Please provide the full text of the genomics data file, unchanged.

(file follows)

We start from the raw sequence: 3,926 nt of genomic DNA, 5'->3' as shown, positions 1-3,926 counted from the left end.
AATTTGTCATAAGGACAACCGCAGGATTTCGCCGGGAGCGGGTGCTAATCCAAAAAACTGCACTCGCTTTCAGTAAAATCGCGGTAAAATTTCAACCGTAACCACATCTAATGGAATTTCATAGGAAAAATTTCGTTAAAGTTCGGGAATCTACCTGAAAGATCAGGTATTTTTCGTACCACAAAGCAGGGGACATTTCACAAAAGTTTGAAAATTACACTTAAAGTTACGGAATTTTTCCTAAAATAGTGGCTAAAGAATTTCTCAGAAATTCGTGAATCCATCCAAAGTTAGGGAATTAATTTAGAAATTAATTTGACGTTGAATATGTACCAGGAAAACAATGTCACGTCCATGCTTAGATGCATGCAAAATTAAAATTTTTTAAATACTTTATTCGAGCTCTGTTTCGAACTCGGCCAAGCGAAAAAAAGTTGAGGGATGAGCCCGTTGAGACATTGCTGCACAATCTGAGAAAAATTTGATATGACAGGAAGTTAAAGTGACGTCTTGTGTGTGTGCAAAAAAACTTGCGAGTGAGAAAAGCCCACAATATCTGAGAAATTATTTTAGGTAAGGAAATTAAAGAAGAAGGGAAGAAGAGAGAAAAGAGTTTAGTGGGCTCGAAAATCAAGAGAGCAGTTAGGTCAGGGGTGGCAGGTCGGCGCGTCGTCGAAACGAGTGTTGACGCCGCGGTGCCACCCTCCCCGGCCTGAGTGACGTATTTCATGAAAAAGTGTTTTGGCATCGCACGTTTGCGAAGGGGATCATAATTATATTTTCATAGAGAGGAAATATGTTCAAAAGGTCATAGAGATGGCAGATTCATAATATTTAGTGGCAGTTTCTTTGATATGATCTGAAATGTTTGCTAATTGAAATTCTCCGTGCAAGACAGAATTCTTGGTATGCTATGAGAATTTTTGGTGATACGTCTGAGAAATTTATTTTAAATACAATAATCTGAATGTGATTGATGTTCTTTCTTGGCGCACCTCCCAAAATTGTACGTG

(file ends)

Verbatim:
We start from the raw sequence: 3,926 nt of genomic DNA, 5'->3' as shown, positions 1-3,926 counted from the left end.
AATTTGTCATAAGGACAACCGCAGGATTTCGCCGGGAGCGGGTGCTAATCCAAAAAACTGCACTCGCTTTCAGTAAAATCGCGGTAAAATTTCAACCGTAACCACATCTAATGGAATTTCATAGGAAAAATTTCGTTAAAGTTCGGGAATCTACCTGAAAGATCAGGTATTTTTCGTACCACAAAGCAGGGGACATTTCACAAAAGTTTGAAAATTACACTTAAAGTTACGGAATTTTTCCTAAAATAGTGGCTAAAGAATTTCTCAGAAATTCGTGAATCCATCCAAAGTTAGGGAATTAATTTAGAAATTAATTTGACGTTGAATATGTACCAGGAAAACAATGTCACGTCCATGCTTAGATGCATGCAAAATTAAAATTTTTTAAATACTTTATTCGAGCTCTGTTTCGAACTCGGCCAAGCGAAAAAAAGTTGAGGGATGAGCCCGTTGAGACATTGCTGCACAATCTGAGAAAAATTTGATATGACAGGAAGTTAAAGTGACGTCTTGTGTGTGTGCAAAAAAACTTGCGAGTGAGAAAAGCCCACAATATCTGAGAAATTATTTTAGGTAAGGAAATTAAAGAAGAAGGGAAGAAGAGAGAAAAGAGTTTAGTGGGCTCGAAAATCAAGAGAGCAGTTAGGTCAGGGGTGGCAGGTCGGCGCGTCGTCGAAACGAGTGTTGACGCCGCGGTGCCACCCTCCCCGGCCTGAGTGACGTATTTCATGAAAAAGTGTTTTGGCATCGCACGTTTGCGAAGGGGATCATAATTATATTTTCATAGAGAGGAAATATGTTCAAAAGGTCATAGAGATGGCAGATTCATAATATTTAGTGGCAGTTTCTTTGATATGATCTGAAATGTTTGCTAATTGAAATTCTCCGTGCAAGACAGAATTCTTGGTATGCTATGAGAATTTTTGGTGATACGTCTGAGAAATTTATTTTAAATACAATAATCTGAATGTGATTGATGTTCTTTCTTGGCGCACCTCCCAAAATTGTACGTG